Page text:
Carnival Row – A Review

Carnival Row is a series now available to stream on Amazon. It’s a fascinating concept that, for the most part, kept me totally enthralled.

The idea is that a major city known as the Burgue has taken in war refugees from ravaged lands that are home to such fanciful creatures as fairies, centaurs, and fauns. However, the humans in the Burgue don’t accept these creatures in need and will only tolerate them as servants, laborers, or prostitutes. Furthermore, they must know their place and live on Carnival Row, away from civilized society.

Sensing a real-world correlation?

Orlando Bloom plays a police investigator trying to solve a series of grisly murders. Cara Delevinge plays a fairy newly arrived in the Burgue. Their paths cross, and we soon learn that they have a complicated past with one another.

Carnival Row explores their mutual history, but it also ventures deeply into political intrigue, social justice, interpersonal complexities, and, at its heart, the mysterious murders.

The show looks beautiful. Each episode feels like a miniature movie, and the site of fauns and fairies mixed in with humans did not strike me as jarring at all. In fact, for the most part, the practical effects and make-up are seamless. There are moments of CGI that I would say look very good overall–much like you would see in a film. However, when the CGI is bad, it’s very bad. For example, I don’t think they ever really depicted the fairies in flight all that well.

Everything in the Burgue is grimy, time-worn, and appears to have existed for centuries. In other words, this world feels fully realized. Perhaps too realized, in fact. There are small, passing comments that makes the viewer understand that this world has so much more to offer than just what is being shown. This is brilliant in regards to guaranteeing the show’s longevity, but frustrating to those of us who want to know everything about the world this very instant.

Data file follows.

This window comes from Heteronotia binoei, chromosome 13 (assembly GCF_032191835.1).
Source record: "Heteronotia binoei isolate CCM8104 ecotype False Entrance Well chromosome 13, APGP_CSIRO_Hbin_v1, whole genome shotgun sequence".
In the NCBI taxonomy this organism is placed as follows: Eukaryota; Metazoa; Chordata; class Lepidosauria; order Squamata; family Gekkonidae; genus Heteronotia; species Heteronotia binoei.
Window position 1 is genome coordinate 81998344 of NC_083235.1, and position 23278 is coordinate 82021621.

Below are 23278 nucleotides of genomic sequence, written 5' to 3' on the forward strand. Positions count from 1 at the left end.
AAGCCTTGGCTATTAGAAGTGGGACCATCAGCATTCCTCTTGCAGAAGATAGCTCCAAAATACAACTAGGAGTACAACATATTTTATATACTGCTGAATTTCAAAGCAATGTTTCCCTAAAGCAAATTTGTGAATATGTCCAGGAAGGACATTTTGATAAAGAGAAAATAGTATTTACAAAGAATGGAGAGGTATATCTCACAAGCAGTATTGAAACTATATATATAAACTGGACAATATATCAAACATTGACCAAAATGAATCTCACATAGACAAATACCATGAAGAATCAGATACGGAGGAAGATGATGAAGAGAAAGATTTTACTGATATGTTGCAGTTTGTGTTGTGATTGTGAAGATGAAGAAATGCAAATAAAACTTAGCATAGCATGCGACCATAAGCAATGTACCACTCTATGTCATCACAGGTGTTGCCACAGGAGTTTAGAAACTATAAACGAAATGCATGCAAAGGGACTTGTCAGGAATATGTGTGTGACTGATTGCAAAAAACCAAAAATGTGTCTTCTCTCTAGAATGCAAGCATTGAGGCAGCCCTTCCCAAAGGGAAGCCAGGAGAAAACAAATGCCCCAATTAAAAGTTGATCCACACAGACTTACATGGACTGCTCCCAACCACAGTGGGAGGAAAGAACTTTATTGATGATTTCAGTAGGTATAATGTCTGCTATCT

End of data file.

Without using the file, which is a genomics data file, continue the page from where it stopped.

For example, they have churches and effigies devoted to “The Martyr.” This is a figure who looks an awfully lot like Jesus Christ. However, instead of hanging from a cross, The Martyr is depicted as being hung by the neck with his hands bound. This religious icon is not explained at all. It’s just there to whet our appetite for more story.

As you can see, with Carnival Row, you are quite literally coming in right in the middle of things, and you can’t trust your own conception of reality to inform your interpretation of this world.

Shall we talk about the acting? Orlando Bloom is wonderful. Truthfully, I’m not sure I’ve ever liked him as much as I do in Carnival Row. His character is the strong, silent type, yet Bloom conveys quite a bit of emotion through his eyes. I found myself very much invested in his surprisingly complicated backstory.

Cara Delevinge, unfortunately, did not quite win me over so handily. Starring opposite Bloom, Delevinge plays her character rather flatly. I did not connect with her whatsoever. To be fair, I found her character underwritten. Her character is certainly strong and capable, but just not that interesting. We’ll see if that changes over time.

Thankfully, many of the supporting actors are fantastic. Tamzin Merchant’s initially unlikable Imogen is quite an evolution to behold. David Gyasi simmers with restraint yet steals every scene even as he has horns glued to his head.  Karla Crome’s charisma leaps off the screen what few scenes she’s in. Honestly, I could go on and on. These may not be famous names, but these are extremely talented actors.

Be warned, Carnival Row is  little bit of a slow burn. I particularly groaned at a bad special effect in the first ten minutes and almost turned it off, but it got better and better and better with each episode. In all seriousness, the final episode had me on the edge of my seat.

Interestingly enough, Carnival Row also seems to be saying something. Though it takes place in an gritty, alternate reality, I think you’ll find many of its themes both timely and resonant.

As you can probably tell, I recommend you give Carnival Row a try.  Let me know what you think of it.

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Titans: The Complete First Season – A Review